As the organizer of the SoFloPHP User Group I am often approached by entry to mid-level developers asking what they can do to advance in their career or become better developers. Of course I am nowhere near perfect but have been around long enough to get a few bumps and bruises along the way, so below is what I usually share as some pointers:
Note: While some of these items are kind of PHP specific, others may find useful items as well.
- No self-respecting person should be up at 4:05am sending emails. Get some sleep. 🙂 It is OK to stay up late once in awhile, but force yourself to get to bed at a decent time (10) each day. And try to get up early each day also (6 or 7), which will help you get much more out of your days. 😉
- The myths about developers working all night on caffeine are false. Yes, it happens sometimes, but it is rare. Well rested developers learn more, write better code, and get more work done…period!
- Track your time, and get in the habit of knowing what you did with each hour. I personally use Hamster religiously, and find that I get much more done each day as a result. (I have it set to nag me every 15 minutes if I have not set an activity.) If you are not using Linux as your desktop environment I am sure there are time trackers for the other operating systems, find one.
- Certifications will not actually carry much value on your resume, so I would not make them a main focus. Sure they do carry some value, but perhaps not in the way you desire. Achieving a certification is a great personal accomplishment and will make you feel better about yourself, as well as give you bragging rights among developers. (Most developers tell you they don’t care about certifications, but deep inside they are simply envious.) While many certifications are not a true gauge of actual knowledge, they do represent a certain amount of skills. However, I have found that most employers do not even notice certifications. I am not saying don’t get them. What I am saying is to be aware the actual accomplishment may be different than you perceive. When I started getting certifications it reinforced, in my own mind, that I knew what I was doing. That gave me more confidence overall in my jobs, and was still a big “win”. But do them in your spare time, not as a focus item.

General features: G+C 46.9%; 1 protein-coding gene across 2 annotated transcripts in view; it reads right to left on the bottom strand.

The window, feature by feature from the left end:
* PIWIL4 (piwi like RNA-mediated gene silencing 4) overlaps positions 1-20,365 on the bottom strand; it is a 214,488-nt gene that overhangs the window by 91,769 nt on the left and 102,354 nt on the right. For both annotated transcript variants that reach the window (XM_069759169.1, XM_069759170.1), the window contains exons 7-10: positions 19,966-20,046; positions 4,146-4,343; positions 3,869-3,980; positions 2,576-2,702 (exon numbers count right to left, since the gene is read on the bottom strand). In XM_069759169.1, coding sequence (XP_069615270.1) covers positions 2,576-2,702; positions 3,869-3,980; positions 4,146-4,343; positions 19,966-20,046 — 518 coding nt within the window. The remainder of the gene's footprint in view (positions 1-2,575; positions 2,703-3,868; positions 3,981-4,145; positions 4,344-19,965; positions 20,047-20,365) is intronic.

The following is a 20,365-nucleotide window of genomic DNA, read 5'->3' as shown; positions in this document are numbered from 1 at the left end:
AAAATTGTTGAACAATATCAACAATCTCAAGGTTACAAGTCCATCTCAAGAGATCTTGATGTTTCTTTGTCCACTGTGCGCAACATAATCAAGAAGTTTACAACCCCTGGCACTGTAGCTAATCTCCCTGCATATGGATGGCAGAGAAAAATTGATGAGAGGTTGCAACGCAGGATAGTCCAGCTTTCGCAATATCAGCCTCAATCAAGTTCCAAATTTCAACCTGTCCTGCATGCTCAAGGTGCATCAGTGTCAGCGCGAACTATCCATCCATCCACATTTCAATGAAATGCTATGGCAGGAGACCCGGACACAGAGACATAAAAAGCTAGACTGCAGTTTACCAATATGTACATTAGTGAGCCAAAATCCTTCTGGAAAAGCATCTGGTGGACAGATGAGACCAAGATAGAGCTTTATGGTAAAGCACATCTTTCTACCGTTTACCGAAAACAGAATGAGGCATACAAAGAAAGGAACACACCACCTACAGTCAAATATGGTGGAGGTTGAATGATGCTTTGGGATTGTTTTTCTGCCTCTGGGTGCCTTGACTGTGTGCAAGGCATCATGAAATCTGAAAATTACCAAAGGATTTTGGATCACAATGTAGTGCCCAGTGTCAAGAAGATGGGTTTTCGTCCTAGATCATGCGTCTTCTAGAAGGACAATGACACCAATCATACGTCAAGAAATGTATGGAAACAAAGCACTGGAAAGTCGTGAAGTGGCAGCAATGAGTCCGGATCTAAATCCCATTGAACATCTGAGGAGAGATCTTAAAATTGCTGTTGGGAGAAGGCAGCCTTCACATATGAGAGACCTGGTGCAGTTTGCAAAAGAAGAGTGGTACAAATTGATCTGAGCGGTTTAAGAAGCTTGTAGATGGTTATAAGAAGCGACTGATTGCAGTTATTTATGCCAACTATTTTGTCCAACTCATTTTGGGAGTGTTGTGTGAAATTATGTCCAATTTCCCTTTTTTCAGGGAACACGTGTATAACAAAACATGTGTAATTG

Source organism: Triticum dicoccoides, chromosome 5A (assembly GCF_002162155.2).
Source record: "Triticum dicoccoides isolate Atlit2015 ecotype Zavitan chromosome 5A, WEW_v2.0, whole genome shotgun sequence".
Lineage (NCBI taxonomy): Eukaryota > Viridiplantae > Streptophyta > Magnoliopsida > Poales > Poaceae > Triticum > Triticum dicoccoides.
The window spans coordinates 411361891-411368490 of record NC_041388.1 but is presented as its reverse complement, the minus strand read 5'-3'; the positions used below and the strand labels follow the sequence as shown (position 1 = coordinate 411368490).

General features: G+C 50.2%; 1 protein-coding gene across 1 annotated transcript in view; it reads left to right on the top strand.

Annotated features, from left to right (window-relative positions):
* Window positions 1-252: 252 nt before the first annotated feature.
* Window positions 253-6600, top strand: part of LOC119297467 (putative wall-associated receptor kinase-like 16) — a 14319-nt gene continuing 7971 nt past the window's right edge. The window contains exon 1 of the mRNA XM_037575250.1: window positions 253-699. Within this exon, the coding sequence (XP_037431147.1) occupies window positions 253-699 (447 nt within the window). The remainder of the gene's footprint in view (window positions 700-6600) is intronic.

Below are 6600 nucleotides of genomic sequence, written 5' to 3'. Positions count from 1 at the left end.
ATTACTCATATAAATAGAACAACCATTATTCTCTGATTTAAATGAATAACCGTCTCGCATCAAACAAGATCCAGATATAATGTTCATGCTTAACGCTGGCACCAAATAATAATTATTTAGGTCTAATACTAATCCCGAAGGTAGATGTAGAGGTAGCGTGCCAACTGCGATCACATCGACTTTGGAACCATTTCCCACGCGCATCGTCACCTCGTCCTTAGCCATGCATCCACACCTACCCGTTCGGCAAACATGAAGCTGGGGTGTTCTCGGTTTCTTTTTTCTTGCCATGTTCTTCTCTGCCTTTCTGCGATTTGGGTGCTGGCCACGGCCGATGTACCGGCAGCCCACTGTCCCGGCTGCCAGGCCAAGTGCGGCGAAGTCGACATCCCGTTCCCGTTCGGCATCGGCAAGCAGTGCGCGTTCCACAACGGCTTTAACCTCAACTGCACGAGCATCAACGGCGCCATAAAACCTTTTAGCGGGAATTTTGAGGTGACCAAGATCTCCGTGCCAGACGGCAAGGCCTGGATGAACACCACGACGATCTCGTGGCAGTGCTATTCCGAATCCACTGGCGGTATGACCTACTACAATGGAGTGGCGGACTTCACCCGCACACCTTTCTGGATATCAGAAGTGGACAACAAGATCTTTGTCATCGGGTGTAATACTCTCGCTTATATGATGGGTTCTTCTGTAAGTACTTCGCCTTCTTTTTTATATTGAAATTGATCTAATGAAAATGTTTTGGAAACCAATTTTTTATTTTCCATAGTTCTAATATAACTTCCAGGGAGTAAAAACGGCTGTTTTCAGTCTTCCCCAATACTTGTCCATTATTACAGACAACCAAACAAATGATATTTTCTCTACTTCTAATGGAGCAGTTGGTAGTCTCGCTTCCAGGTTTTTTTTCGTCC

- Pick an IDE to use and learn it FULLY. I will not recommend one in this post, so explore and find one that fits how you want to work. Then learn it COMPLETELY, and use it ALWAYS.
- If an IDE causes you pain, don’t use it any more. Pick another one. This tool will be where you spend most of your day, so you should not be forced to spend your time debugging and fixing your IDE. It should not crash regularly. You should not dread opening it, instead you should look forward to launching it.
- Use all parts of your chosen IDE. (FTP, version control, testing, coding, debugging, issue tracking, etc.)
- Learn the keyboard shortcuts, they will save you time.
- Just because an IDE is free does not mean it is good. You should base purchases on value provided, not $$$.
- Pick a plain text editor, and learn it well. There are times you just need to do a quick edit, and opening an IDE, creating a project, etc. is just overkill for this. Again, there are many of these available so I will not recommend a certain one. Pick what you like best.
- The best ones come with syntax highlighting.
- There are some free ones, but don’t be afraid to pay a few bucks for a good one.
- Pick a pet “full stack” PHP framework to learn, FULLY. I recommend either Zend Framework 2, Symfony2, or CakePHP 2.* since these 3 are the most common. But as with an IDE you should learn one COMPLETELY, and use it most of the time. Each framework has its strengths and weaknesses, so choose one that works best for you.
- Good frameworks have mechanisms in place where you can add plugins, modules, or helpers in case the framework does not fully support what your trying to do. But stick to the framework as much as possible.